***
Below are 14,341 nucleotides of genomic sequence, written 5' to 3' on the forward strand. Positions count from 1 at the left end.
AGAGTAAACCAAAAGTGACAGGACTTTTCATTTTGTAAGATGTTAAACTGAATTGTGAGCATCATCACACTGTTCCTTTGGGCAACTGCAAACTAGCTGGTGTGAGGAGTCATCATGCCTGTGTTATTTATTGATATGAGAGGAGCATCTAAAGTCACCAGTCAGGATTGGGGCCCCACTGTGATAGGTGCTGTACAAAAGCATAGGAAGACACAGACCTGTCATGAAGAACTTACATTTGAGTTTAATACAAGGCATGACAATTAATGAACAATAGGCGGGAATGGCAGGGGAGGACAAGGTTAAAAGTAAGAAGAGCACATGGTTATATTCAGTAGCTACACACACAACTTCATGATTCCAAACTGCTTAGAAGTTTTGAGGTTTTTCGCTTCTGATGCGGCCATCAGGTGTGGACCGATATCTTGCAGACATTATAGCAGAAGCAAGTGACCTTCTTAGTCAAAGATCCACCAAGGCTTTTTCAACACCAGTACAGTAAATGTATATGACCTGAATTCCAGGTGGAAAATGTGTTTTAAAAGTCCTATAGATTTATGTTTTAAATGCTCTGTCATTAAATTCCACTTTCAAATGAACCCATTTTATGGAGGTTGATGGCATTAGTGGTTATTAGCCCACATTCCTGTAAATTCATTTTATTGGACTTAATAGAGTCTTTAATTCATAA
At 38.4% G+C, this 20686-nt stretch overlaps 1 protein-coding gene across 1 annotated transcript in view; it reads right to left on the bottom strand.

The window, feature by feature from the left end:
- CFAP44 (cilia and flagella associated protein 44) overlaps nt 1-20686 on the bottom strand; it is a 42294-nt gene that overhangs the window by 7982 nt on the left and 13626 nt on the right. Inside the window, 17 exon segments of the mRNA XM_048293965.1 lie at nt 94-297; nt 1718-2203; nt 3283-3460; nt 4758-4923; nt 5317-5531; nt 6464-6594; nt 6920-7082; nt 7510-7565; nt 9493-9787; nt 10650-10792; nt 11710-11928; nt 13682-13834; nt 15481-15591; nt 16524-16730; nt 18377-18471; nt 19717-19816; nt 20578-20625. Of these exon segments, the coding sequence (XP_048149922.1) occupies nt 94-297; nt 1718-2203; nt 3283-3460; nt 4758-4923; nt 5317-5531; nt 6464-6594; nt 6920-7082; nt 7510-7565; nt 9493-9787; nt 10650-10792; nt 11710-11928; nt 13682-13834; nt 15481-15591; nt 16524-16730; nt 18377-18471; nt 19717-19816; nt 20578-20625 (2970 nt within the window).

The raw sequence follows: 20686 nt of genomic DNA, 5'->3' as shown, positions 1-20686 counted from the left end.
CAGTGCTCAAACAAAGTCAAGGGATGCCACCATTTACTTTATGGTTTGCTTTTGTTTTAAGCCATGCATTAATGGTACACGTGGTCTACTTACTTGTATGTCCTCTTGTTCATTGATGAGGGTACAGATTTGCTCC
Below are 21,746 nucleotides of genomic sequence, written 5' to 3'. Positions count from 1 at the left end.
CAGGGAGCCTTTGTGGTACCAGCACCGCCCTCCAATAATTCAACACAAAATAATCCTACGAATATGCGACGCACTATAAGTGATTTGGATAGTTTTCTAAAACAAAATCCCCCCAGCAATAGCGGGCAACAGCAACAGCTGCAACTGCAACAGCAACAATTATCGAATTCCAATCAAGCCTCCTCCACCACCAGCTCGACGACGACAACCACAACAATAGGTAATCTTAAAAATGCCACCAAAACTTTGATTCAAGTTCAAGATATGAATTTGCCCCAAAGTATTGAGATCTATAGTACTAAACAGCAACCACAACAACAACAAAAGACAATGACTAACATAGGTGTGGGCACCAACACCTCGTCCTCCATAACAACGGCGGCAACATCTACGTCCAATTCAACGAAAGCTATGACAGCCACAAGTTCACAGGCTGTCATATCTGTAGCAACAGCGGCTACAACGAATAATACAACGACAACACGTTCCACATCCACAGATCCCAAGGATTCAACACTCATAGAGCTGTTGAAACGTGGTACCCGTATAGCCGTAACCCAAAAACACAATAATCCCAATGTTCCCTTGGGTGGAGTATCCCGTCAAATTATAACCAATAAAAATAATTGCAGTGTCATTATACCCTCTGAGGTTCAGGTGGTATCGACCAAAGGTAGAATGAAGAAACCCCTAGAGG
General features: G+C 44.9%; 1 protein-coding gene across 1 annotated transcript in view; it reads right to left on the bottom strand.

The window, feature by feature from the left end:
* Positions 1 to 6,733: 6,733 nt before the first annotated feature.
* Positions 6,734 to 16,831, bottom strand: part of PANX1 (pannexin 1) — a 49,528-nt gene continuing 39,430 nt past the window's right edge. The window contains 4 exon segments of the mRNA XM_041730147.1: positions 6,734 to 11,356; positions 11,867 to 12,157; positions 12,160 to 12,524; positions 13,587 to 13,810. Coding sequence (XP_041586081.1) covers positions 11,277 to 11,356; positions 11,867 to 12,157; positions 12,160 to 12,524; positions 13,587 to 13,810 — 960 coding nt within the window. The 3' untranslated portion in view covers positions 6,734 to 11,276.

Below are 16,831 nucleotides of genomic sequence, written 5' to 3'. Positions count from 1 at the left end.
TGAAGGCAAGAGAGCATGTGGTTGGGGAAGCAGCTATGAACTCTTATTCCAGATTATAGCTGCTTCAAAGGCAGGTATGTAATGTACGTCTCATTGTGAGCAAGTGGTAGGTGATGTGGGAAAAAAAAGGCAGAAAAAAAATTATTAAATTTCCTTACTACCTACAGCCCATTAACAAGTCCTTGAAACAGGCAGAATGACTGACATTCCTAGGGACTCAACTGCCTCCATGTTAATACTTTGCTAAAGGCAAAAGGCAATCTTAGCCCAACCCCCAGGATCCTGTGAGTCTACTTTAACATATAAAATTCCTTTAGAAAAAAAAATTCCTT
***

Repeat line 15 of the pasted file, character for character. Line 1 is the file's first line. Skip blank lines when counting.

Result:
TGAAGGCAAGAGAGCATGTGGTTGGGGAAGCAGCTATGAACTCTTATTCCAGATTATAGCTGCTTCAAAGGCAGGTATGTAATGTACGTCTCATTGTGAGCAAGTGGTAGGTGATGTGGGAAAAAAAAGGCAGAAAAAAAATTATTAAATTTCCTTACTACCTACAGCCCATTAACAAGTCCTTGAAACAGGCAGAATGACTGACATTCCTAGGGACTCAACTGCCTCCATGTTAATACTTTGCTAAAGGCAAAAGGCAATCTTAGCCCAACCCCCAGGATCCTGTGAGTCTACTTTAACATATAAAATTCCTTTAGAAAAAAAAATTCCTT